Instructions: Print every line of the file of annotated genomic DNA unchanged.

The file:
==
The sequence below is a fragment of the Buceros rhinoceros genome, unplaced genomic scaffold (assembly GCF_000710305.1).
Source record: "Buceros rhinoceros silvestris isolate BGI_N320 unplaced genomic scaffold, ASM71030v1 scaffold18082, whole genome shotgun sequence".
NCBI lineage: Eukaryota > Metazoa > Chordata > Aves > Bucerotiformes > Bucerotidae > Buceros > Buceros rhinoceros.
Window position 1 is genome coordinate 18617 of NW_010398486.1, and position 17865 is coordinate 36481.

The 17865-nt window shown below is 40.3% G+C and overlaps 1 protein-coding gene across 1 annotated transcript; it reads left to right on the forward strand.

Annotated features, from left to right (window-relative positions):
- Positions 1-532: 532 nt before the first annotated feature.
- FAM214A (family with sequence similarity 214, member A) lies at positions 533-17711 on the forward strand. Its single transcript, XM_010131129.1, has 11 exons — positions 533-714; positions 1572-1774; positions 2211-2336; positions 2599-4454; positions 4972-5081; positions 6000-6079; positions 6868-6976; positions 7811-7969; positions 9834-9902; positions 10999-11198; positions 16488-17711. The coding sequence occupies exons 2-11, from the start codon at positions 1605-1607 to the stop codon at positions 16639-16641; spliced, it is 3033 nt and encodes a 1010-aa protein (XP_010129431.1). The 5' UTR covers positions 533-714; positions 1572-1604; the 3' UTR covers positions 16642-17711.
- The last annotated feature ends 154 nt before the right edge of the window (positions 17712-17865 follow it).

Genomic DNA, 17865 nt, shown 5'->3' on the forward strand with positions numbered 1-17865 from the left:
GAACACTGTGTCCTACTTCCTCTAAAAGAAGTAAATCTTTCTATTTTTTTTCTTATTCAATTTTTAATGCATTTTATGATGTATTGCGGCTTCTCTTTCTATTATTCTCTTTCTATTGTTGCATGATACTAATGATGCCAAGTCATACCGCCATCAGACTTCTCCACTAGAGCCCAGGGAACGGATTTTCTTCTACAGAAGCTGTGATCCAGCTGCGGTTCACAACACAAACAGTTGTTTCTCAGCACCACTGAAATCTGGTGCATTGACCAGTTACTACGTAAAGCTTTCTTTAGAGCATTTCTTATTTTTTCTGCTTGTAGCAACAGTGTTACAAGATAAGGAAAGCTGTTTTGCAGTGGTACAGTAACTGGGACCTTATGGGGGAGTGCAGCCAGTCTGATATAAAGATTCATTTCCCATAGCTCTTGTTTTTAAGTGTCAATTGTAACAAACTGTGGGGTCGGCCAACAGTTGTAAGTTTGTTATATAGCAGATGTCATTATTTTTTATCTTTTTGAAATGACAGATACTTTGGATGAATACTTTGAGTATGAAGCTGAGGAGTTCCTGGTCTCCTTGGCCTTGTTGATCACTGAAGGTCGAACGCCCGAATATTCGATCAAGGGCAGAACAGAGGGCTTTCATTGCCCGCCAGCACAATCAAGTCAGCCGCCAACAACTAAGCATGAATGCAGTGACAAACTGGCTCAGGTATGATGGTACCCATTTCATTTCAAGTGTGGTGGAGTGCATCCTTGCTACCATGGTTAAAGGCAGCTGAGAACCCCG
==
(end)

The sequence below is a fragment of the Buceros rhinoceros genome, unplaced genomic scaffold (assembly GCF_000710305.1).
Source record: "Buceros rhinoceros silvestris isolate BGI_N320 unplaced genomic scaffold, ASM71030v1 scaffold18082, whole genome shotgun sequence".
NCBI lineage: Eukaryota > Metazoa > Chordata > Aves > Bucerotiformes > Bucerotidae > Buceros > Buceros rhinoceros.
Window position 1 is genome coordinate 18617 of NW_010398486.1, and position 17865 is coordinate 36481.

The 17865-nt window shown below is 40.3% G+C and overlaps 1 protein-coding gene across 1 annotated transcript; it reads left to right on the forward strand.

Annotated features, from left to right (window-relative positions):
- Positions 1-532: 532 nt before the first annotated feature.
- FAM214A (family with sequence similarity 214, member A) lies at positions 533-17711 on the forward strand. Its single transcript, XM_010131129.1, has 11 exons — positions 533-714; positions 1572-1774; positions 2211-2336; positions 2599-4454; positions 4972-5081; positions 6000-6079; positions 6868-6976; positions 7811-7969; positions 9834-9902; positions 10999-11198; positions 16488-17711. The coding sequence occupies exons 2-11, from the start codon at positions 1605-1607 to the stop codon at positions 16639-16641; spliced, it is 3033 nt and encodes a 1010-aa protein (XP_010129431.1). The 5' UTR covers positions 533-714; positions 1572-1604; the 3' UTR covers positions 16642-17711.
- The last annotated feature ends 154 nt before the right edge of the window (positions 17712-17865 follow it).

Genomic DNA, 17865 nt, shown 5'->3' on the forward strand with positions numbered 1-17865 from the left:
GAACACTGTGTCCTACTTCCTCTAAAAGAAGTAAATCTTTCTATTTTTTTTCTTATTCAATTTTTAATGCATTTTATGATGTATTGCGGCTTCTCTTTCTATTATTCTCTTTCTATTGTTGCATGATACTAATGATGCCAAGTCATACCGCCATCAGACTTCTCCACTAGAGCCCAGGGAACGGATTTTCTTCTACAGAAGCTGTGATCCAGCTGCGGTTCACAACACAAACAGTTGTTTCTCAGCACCACTGAAATCTGGTGCATTGACCAGTTACTACGTAAAGCTTTCTTTAGAGCATTTCTTATTTTTTCTGCTTGTAGCAACAGTGTTACAAGATAAGGAAAGCTGTTTTGCAGTGGTACAGTAACTGGGACCTTATGGGGGAGTGCAGCCAGTCTGATATAAAGATTCATTTCCCATAGCTCTTGTTTTTAAGTGTCAATTGTAACAAACTGTGGGGTCGGCCAACAGTTGTAAGTTTGTTATATAGCAGATGTCATTATTTTTTATCTTTTTGAAATGACAGATACTTTGGATGAATACTTTGAGTATGAAGCTGAGGAGTTCCTGGTCTCCTTGGCCTTGTTGATCACTGAAGGTCGAACGCCCGAATATTCGATCAAGGGCAGAACAGAGGGCTTTCATTGCCCGCCAGCACAATCAAGTCAGCCGCCAACAACTAAGCATGAATGCAGTGACAAACTGGCTCAGGTATGATGGTACCCATTTCATTTCAAGTGTGGTGGAGTGCATCCTTGCTACCATGGTTAAAGGCAGCTGAGAACCCCG